Aim: Delayed exploration in suspected testicular torsion leads to increased orchidectomy rates and the 2016 RCS commissioning guide for the management of paediatric torsion advocates that transfer from a secondary to a tertiary unit should be an exceptional occurrence.
We have previously reported data showing a statistically significant higher orchidectomy rate in boys transferred to our unit versus those presenting directly to our ED.
This single centre study retrospectively analyses the effect of implementation of an age cut-off for transfers on emergency scrotal explorations performed in a tertiary level paediatric surgery department.
Methods: For the period April 2008-December 2017 all patients who underwent emergency scrotal exploration under the care of paediatric surgery were identified. Clinical data were obtained from contemporaneous records.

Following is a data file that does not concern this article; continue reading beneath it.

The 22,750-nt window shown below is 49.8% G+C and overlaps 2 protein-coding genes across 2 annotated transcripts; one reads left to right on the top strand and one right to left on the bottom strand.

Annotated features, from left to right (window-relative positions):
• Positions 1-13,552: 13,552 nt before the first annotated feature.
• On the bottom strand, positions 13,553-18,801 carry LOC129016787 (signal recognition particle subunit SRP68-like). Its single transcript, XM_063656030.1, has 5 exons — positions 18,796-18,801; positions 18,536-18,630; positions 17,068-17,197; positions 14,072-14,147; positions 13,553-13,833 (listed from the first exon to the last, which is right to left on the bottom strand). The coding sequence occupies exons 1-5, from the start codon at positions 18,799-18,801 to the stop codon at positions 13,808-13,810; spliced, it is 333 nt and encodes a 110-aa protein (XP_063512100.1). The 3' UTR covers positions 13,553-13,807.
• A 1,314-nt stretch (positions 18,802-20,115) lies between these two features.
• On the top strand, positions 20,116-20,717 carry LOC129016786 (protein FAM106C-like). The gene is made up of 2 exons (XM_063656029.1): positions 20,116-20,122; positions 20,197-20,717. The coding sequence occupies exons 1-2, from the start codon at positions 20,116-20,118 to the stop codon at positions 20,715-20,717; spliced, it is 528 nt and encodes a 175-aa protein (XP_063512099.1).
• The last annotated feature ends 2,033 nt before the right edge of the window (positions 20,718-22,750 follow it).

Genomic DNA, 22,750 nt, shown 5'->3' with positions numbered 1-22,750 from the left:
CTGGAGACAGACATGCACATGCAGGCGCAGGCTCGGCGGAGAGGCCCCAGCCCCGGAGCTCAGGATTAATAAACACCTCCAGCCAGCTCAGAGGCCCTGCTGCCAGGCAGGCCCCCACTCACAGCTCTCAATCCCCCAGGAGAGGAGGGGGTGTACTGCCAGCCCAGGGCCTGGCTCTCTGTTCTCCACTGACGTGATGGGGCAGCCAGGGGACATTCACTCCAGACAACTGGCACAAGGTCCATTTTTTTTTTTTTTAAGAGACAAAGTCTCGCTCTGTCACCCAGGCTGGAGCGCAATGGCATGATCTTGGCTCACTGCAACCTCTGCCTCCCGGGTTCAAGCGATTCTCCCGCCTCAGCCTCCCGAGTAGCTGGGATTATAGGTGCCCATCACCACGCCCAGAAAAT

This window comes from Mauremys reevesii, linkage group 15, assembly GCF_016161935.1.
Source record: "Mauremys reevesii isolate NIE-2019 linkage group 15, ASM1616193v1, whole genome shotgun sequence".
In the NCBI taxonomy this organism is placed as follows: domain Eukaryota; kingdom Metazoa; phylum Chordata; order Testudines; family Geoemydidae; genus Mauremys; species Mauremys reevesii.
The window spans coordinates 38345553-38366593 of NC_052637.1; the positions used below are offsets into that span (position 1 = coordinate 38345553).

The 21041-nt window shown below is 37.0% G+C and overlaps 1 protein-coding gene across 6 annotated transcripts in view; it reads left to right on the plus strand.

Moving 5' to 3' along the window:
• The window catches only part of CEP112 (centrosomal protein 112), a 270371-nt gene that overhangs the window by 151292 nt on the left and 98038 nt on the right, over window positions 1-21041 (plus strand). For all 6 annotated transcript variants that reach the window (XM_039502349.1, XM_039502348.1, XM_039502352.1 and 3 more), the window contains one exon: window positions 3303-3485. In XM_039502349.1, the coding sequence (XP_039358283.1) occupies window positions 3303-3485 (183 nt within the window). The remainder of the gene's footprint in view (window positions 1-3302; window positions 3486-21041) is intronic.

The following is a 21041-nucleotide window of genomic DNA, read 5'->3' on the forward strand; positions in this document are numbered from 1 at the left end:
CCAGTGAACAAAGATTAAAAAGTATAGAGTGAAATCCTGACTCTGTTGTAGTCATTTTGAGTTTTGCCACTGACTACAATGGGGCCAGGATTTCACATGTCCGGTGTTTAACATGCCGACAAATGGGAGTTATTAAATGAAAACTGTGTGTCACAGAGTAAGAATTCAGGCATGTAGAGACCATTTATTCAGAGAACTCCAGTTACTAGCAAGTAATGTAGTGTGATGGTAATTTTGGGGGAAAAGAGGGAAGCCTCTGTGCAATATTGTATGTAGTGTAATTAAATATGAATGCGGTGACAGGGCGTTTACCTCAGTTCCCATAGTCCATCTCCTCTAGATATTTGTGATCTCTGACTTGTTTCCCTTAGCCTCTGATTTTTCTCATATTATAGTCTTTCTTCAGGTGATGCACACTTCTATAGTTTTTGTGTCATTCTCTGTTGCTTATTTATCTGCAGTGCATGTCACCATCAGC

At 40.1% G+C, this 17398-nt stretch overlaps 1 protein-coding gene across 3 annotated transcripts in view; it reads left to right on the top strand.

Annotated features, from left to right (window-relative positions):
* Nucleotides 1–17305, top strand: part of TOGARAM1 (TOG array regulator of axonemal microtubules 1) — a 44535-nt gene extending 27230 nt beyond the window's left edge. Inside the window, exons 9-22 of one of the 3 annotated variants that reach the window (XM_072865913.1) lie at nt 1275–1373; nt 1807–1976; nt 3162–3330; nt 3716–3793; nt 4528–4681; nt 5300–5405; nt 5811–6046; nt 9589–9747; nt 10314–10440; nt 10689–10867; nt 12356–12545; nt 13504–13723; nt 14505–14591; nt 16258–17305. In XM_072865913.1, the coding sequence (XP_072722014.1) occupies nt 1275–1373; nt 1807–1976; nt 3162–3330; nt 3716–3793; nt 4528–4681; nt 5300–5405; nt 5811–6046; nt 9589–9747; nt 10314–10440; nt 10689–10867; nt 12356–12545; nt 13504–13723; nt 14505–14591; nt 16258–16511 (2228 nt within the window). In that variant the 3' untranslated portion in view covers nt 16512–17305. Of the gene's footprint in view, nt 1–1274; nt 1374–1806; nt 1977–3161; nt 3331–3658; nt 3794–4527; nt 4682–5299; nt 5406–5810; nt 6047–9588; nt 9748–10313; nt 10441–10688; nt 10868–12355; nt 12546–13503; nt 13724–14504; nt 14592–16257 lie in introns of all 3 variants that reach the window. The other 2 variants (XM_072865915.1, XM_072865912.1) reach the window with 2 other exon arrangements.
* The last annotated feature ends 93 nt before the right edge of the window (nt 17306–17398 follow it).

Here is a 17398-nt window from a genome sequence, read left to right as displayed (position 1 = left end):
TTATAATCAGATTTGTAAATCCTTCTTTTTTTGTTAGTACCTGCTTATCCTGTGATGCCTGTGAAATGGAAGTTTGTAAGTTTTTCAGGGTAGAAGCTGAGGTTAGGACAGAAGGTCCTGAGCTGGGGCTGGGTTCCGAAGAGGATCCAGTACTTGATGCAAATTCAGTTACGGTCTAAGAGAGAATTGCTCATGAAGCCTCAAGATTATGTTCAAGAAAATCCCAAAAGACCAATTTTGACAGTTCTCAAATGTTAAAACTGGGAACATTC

From January 2017, it was agreed within our local clinical network that boys aged 5 or over (5+) with suspected torsion presenting to a secondary unit would be managed locally except in exceptional circumstances.
Results: From 2008-2016, 733 patients underwent emergency scrotal exploration. 333 (45%) attended our emergency department, 297 (41%) were referred from primary care and 96 (13%) were transferred from other hospitals. Of the transfers, 61 (64%) were 5+. A mean of 10.9 patients (7.0 patients 5+) were transferred per year.
From January to December 2017, 87 patients underwent emergency scrotal exploration. 46 (53%) attended our emergency department, 29 (33%) were referred from primary care and 10 (11%) were transferred from other hospitals. Of the transfers, 4 (40%) were 5+ (p=0.18).
Conclusion: Implementing an age cut-off for transfers from secondary units for suspected torsion should reduce delays in definitive management and increase exposure of adult surgical and urological trainees to paediatric torsion. Further work is needed to assess the effect on the management and outcomes of children who are now managed locally.